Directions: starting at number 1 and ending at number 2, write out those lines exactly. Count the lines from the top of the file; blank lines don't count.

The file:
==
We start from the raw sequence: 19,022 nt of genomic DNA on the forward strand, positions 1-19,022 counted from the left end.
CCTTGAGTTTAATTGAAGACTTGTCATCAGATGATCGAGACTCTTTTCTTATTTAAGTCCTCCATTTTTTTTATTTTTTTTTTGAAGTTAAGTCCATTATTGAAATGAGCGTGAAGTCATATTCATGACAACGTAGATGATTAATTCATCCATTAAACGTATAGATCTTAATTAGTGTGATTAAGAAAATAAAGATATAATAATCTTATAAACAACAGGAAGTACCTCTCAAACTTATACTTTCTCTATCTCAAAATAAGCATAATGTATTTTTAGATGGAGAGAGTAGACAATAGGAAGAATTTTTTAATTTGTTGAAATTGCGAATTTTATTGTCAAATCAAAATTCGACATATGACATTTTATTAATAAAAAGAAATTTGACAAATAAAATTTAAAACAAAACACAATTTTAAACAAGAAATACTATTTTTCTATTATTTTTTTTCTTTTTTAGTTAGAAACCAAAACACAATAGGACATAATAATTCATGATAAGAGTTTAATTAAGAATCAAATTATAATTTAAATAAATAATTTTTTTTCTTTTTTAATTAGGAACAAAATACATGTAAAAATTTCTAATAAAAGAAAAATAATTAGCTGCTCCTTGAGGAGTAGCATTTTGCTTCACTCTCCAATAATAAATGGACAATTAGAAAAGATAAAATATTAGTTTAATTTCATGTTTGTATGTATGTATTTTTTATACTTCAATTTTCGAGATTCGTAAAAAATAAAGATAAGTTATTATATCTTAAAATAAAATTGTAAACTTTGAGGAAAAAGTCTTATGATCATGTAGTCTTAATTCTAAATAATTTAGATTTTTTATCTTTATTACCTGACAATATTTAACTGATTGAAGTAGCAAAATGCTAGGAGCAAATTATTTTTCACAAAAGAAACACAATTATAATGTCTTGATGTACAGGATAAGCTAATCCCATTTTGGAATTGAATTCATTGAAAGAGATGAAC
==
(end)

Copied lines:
We start from the raw sequence: 19,022 nt of genomic DNA on the forward strand, positions 1-19,022 counted from the left end.
CCTTGAGTTTAATTGAAGACTTGTCATCAGATGATCGAGACTCTTTTCTTATTTAAGTCCTCCATTTTTTTTATTTTTTTTTTGAAGTTAAGTCCATTATTGAAATGAGCGTGAAGTCATATTCATGACAACGTAGATGATTAATTCATCCATTAAACGTATAGATCTTAATTAGTGTGATTAAGAAAATAAAGATATAATAATCTTATAAACAACAGGAAGTACCTCTCAAACTTATACTTTCTCTATCTCAAAATAAGCATAATGTATTTTTAGATGGAGAGAGTAGACAATAGGAAGAATTTTTTAATTTGTTGAAATTGCGAATTTTATTGTCAAATCAAAATTCGACATATGACATTTTATTAATAAAAAGAAATTTGACAAATAAAATTTAAAACAAAACACAATTTTAAACAAGAAATACTATTTTTCTATTATTTTTTTTCTTTTTTAGTTAGAAACCAAAACACAATAGGACATAATAATTCATGATAAGAGTTTAATTAAGAATCAAATTATAATTTAAATAAATAATTTTTTTTCTTTTTTAATTAGGAACAAAATACATGTAAAAATTTCTAATAAAAGAAAAATAATTAGCTGCTCCTTGAGGAGTAGCATTTTGCTTCACTCTCCAATAATAAATGGACAATTAGAAAAGATAAAATATTAGTTTAATTTCATGTTTGTATGTATGTATTTTTTATACTTCAATTTTCGAGATTCGTAAAAAATAAAGATAAGTTATTATATCTTAAAATAAAATTGTAAACTTTGAGGAAAAAGTCTTATGATCATGTAGTCTTAATTCTAAATAATTTAGATTTTTTATCTTTATTACCTGACAATATTTAACTGATTGAAGTAGCAAAATGCTAGGAGCAAATTATTTTTCACAAAAGAAACACAATTATAATGTCTTGATGTACAGGATAAGCTAATCCCATTTTGGAATTGAATTCATTGAAAGAGATGAAC